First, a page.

Kennedy faces more hospital tests after seizure

DOCTORS in the US were working yesterday to determine the cause of a seizure that sent Senator Edward Kennedy to the hospital and prompted an outpouring of support for the liberal political icon.

Kennedy, 76, spent a peaceful night at Massachusetts General Hospital, a top aide said, and few details of his condition were expected before a battery of tests was completed by this morning at the earliest.

“Senator Kennedy had a good night’s sleep and we expect today to be a very quiet day,” said the aide.

The Massachusetts Democrat, the lone-surviving son in a famed political family, was flown on Saturday morning to Massachusetts General after becoming ill at his Hyannisport home and being treated at the emergency room of Cape Cod Hospital.

His physician said he did not suffer a stroke, as was first suspected, and had recovered enough by Saturday afternoon to watch a Boston Red Sox baseball game on television. His wife, Vicki, his five children and stepchildren and his niece, Caroline Kennedy, were among those to visit him.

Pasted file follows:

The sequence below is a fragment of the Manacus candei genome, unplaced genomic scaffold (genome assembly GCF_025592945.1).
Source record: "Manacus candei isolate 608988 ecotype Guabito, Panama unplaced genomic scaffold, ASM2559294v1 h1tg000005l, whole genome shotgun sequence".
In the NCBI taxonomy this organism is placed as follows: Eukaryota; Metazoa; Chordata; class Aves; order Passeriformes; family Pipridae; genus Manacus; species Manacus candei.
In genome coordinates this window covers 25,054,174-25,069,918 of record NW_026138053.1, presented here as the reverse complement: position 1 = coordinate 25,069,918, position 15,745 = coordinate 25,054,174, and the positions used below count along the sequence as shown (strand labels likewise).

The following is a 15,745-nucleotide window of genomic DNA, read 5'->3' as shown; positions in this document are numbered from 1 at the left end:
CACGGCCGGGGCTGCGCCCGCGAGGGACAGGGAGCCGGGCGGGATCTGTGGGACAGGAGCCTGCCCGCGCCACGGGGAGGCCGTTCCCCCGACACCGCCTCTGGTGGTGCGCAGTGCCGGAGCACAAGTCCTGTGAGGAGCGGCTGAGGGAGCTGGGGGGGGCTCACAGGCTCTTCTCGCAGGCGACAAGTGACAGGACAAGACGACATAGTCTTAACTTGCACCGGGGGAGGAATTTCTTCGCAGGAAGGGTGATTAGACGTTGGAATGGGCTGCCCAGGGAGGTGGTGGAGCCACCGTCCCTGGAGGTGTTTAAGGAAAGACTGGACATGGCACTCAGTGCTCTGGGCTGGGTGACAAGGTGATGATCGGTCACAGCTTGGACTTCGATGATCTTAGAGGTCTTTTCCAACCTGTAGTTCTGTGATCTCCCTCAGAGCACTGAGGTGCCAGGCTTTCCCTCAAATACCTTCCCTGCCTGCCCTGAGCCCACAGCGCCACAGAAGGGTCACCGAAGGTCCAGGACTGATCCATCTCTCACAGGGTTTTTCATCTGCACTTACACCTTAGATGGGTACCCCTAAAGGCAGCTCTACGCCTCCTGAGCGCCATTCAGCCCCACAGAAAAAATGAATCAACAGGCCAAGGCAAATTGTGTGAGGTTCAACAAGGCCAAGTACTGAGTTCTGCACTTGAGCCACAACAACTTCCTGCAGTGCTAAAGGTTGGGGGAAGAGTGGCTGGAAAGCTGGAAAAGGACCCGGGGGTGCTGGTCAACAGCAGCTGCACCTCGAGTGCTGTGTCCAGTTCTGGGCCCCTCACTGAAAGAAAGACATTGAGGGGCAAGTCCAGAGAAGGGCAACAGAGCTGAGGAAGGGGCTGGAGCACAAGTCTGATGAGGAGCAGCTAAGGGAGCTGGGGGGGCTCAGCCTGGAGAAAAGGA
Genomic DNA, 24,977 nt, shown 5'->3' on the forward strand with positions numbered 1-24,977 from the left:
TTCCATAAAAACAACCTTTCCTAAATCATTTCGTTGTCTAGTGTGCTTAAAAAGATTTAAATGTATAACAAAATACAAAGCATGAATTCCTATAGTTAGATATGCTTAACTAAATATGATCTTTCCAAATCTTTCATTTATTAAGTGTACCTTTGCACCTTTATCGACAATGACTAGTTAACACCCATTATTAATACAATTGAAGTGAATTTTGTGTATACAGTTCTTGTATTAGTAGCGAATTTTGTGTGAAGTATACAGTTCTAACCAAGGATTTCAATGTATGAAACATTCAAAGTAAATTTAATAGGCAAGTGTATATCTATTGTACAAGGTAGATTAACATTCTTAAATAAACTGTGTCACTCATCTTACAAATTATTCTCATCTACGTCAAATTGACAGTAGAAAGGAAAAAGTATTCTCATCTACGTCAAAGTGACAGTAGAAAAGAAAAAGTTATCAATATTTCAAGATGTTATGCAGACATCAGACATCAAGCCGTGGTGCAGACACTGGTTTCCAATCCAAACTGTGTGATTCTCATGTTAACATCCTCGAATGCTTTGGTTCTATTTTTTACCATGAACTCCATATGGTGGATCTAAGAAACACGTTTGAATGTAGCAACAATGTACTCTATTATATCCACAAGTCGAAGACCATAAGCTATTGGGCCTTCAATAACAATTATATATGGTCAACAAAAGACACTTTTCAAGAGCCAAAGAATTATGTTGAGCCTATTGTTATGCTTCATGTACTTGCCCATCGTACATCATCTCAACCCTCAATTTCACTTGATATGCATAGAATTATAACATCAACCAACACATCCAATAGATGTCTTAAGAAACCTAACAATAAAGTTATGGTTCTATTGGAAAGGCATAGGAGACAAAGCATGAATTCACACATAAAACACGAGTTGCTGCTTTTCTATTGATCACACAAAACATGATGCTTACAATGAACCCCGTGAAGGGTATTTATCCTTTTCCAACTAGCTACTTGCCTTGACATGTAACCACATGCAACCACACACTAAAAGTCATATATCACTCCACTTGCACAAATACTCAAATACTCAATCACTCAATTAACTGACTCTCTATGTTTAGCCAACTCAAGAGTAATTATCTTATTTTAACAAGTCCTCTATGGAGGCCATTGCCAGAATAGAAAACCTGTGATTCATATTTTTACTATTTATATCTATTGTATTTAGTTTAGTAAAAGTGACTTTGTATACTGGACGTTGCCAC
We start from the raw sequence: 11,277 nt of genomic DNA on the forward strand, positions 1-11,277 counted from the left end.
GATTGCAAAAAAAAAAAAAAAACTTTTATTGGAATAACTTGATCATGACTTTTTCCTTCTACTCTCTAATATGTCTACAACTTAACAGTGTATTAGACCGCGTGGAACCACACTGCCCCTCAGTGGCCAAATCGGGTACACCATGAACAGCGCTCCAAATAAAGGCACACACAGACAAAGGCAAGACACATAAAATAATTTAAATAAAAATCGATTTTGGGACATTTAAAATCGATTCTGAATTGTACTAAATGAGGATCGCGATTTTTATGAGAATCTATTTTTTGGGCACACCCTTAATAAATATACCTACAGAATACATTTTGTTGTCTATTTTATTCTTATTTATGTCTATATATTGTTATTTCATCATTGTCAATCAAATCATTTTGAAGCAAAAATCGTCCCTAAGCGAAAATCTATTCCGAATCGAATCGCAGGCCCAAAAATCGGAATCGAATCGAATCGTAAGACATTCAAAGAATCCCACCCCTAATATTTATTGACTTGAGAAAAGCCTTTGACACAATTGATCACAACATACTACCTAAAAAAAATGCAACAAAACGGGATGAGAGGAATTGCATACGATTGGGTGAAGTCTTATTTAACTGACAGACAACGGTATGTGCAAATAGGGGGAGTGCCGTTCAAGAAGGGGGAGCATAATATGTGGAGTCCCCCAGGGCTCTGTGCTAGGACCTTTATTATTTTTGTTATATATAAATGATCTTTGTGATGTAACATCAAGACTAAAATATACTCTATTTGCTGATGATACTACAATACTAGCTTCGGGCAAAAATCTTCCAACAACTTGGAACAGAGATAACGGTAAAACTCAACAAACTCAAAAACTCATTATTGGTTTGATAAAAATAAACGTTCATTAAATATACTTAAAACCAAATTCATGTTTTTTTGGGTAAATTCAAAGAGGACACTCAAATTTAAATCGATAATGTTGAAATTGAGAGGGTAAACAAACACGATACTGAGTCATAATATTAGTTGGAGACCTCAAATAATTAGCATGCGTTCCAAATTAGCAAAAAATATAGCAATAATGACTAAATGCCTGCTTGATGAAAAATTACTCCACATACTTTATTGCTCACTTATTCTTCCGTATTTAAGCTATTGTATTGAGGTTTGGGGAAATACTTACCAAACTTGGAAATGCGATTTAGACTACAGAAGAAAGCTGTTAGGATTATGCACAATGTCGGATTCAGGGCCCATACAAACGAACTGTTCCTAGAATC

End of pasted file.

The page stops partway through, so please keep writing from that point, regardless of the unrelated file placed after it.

“Over the next couple of days, Senator Kennedy will undergo further evaluation to determine the cause of the seizure, and a course of treatment will be determined at that time,” said Dr Larry Ronan, who added Kennedy was “not in any immediate danger”.

In October, Mr Kennedy had surgery to remove a blockage in his left carotid artery — a main supplier of blood to the face and brain. This type of operation is performed to prevent a stroke.

Mr Kennedy, the second-longest serving member of the Senate and a dominant figure in national Democratic Party politics, was elected in 1962, filling out the term won by his brother, John F Kennedy.

Kennedy is active for his age, maintaining an aggressive schedule on Capitol Hill and across Massachusetts.


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